Chris had just graduated with honors from microwave electronics school at Keesler Air Force Base in Biloxi, Mississippi. He had been hired at an electronics firm in San Jose, CA. I wanted an apartment, which had a washer and dryer hook up, and also would allow kids, and animals. We found a place in an all black apartment building in San Jose. As we moved in, some of the people rolled their eyes and looked like they were thinking, “There goes the neighborhood.” Shortly after the move someone stole our four year old son’s tricycle, trashed it, and threw it in the dumpster. Someone spit on our door. Someone tried to break in to our apartment. We borrowed a motion sensor burglar alarm but had to low crawl around the apartment because we kept setting it off. After three months we decided to move to an all white apartment complex in Redwood City, thirty miles from San Jose.
We had enjoyed attending San Jose Covenant Church but would have to leave that church, where several of the women had befriended me. Because of this move Chris would have to commute in our ancient Ford, our only car. I would have to get a job to pay the rent on a more expensive apartment. There was no washer and dryer hook up. The apartment did not allow animals. We left our dog and cat at my parent’s house several miles away. They were out of town but my youngest brother was living there. He kindly took care of our animals for us. I walked to the nearest church and inquired about a job within walking distance of our apartment. I was told that a church seventeen blocks away needed a secretary. I walked to the second church and was hired. Each day I walked our four year old to a babysitter and then walked to the church for the thirty-two hour a week job. The salary was just enough to pay the rent.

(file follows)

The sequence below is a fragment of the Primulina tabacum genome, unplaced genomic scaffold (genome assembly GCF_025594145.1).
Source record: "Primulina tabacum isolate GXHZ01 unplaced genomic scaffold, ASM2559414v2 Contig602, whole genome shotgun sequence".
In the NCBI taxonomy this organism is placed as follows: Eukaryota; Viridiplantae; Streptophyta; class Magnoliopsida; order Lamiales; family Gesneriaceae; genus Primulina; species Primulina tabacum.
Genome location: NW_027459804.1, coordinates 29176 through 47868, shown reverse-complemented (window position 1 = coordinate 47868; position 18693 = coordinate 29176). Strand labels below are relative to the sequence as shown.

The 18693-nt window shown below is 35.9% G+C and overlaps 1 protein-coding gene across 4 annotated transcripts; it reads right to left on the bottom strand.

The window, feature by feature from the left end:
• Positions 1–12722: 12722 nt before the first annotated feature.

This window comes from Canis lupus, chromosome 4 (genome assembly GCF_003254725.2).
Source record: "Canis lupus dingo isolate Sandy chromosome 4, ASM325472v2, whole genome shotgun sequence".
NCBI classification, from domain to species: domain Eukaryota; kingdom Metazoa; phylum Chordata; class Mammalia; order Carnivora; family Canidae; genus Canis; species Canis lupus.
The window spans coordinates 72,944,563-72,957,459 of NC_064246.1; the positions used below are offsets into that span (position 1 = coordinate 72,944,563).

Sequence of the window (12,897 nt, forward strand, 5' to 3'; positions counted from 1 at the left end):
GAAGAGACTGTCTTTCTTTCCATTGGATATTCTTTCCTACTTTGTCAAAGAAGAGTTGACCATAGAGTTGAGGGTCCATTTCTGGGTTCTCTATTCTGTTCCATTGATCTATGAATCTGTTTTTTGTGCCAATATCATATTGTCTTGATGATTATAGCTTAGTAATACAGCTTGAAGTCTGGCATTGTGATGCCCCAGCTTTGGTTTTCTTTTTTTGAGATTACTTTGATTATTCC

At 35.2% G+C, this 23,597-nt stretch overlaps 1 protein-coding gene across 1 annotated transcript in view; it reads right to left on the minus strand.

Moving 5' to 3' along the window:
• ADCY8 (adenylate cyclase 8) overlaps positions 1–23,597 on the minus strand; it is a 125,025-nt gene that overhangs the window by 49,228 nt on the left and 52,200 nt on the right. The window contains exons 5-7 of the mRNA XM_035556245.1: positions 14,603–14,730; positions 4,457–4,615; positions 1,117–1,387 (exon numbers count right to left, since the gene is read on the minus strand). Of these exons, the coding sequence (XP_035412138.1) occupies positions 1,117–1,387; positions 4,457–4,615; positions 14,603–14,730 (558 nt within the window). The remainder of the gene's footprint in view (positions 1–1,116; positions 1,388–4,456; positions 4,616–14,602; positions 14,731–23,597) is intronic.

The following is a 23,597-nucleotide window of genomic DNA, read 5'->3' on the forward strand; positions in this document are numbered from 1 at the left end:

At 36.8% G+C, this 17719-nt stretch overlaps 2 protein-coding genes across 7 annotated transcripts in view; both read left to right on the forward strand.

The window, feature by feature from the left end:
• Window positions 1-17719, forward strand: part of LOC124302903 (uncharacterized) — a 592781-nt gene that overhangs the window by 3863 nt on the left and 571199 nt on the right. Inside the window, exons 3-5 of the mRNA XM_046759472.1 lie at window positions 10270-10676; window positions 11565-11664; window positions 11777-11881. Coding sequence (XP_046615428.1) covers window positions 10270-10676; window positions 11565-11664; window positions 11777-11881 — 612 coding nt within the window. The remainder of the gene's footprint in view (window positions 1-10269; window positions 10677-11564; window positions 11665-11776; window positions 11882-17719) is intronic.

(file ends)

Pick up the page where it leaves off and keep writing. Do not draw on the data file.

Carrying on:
On Sundays, after services at Peninsula Covenant Church, I managed to put a chicken and some vegetables in a crock-pot for dinner, but during the week we ate TV dinners, as I was in too much pain, because of the flare up of my fibromyalgia, to do more. Cooking and grocery shopping added more pain. Any type of exercise caused a toxic build up of lactic acid in my muscles. A chiropractor was recommended to me but he was not able to help me. Finally, because I couldn’t sleep, my pain escalated. I told the Lord that I would have to quit my job, as I couldn’t stand the pain. We had just paid the rent for one month and would have to move out at the end of the month. I made plans to live in our car.
Meanwhile, Chris, present at his air guard drill one week- end a month, decided to teach the new recruits the math that they would need when they arrived at the same school he had just finished. One of the senior NCO’s was impressed with his ability to solve math problems. (He even found a mistake in a textbook they were using.) As a result of his efforts his fellow Non Com asked him for his resume to give to someone he knew at Hewlett Packard in Santa Rosa, CA. In one month Chris was interviewed on the phone, (I also had a phone interview with his potential boss), we traveled to Santa Rosa where he was interviewed by multiple people, he was hired, and Hewlett Packard moved all of our 1000 lbs. of household goods to a house in Rohnert Park. We once again had a washer and dryer hook up, and were able to have our kids, and animals with us.
I could continue on with our story and how God helped us, but all I wanted to say in this blog was that I experienced hatred because of the color of my skin. But that hatred was only for three months. I can't imagine that people could live with that hatred all of their lives. We had a lovely Christian Liberian women who attended our church. When she first moved to the United States she lived in New Mexico. When she went to church a woman said to her, "Why are you at this church?" She implied that this young lady wasn't welcome at their church. I hope and pray that the people of the United States will love one another and especially that Christians will love one another. I will never hate anyone, by God’s grace, and especially not for the color of his or her skin!